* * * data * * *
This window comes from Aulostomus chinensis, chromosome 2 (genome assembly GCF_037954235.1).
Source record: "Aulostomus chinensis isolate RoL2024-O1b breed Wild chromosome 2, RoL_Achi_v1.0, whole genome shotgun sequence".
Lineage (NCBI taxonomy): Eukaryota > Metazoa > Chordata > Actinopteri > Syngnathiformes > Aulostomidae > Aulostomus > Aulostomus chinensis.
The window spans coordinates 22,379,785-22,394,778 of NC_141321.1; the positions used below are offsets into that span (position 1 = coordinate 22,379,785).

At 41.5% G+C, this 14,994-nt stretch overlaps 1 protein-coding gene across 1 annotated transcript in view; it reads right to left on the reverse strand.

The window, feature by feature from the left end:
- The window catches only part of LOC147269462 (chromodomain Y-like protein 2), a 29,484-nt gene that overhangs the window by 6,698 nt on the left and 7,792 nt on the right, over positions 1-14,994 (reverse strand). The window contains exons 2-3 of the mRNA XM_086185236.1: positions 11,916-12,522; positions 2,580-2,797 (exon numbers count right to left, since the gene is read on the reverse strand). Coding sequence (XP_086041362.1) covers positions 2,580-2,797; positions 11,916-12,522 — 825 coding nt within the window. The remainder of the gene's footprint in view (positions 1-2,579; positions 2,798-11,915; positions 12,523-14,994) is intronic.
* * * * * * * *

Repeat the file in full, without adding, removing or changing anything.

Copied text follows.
This window comes from Aulostomus chinensis, chromosome 2 (genome assembly GCF_037954235.1).
Source record: "Aulostomus chinensis isolate RoL2024-O1b breed Wild chromosome 2, RoL_Achi_v1.0, whole genome shotgun sequence".
Lineage (NCBI taxonomy): Eukaryota > Metazoa > Chordata > Actinopteri > Syngnathiformes > Aulostomidae > Aulostomus > Aulostomus chinensis.
The window spans coordinates 22,379,785-22,394,778 of NC_141321.1; the positions used below are offsets into that span (position 1 = coordinate 22,379,785).

At 41.5% G+C, this 14,994-nt stretch overlaps 1 protein-coding gene across 1 annotated transcript in view; it reads right to left on the reverse strand.

The window, feature by feature from the left end:
- The window catches only part of LOC147269462 (chromodomain Y-like protein 2), a 29,484-nt gene that overhangs the window by 6,698 nt on the left and 7,792 nt on the right, over positions 1-14,994 (reverse strand). The window contains exons 2-3 of the mRNA XM_086185236.1: positions 11,916-12,522; positions 2,580-2,797 (exon numbers count right to left, since the gene is read on the reverse strand). Coding sequence (XP_086041362.1) covers positions 2,580-2,797; positions 11,916-12,522 — 825 coding nt within the window. The remainder of the gene's footprint in view (positions 1-2,579; positions 2,798-11,915; positions 12,523-14,994) is intronic.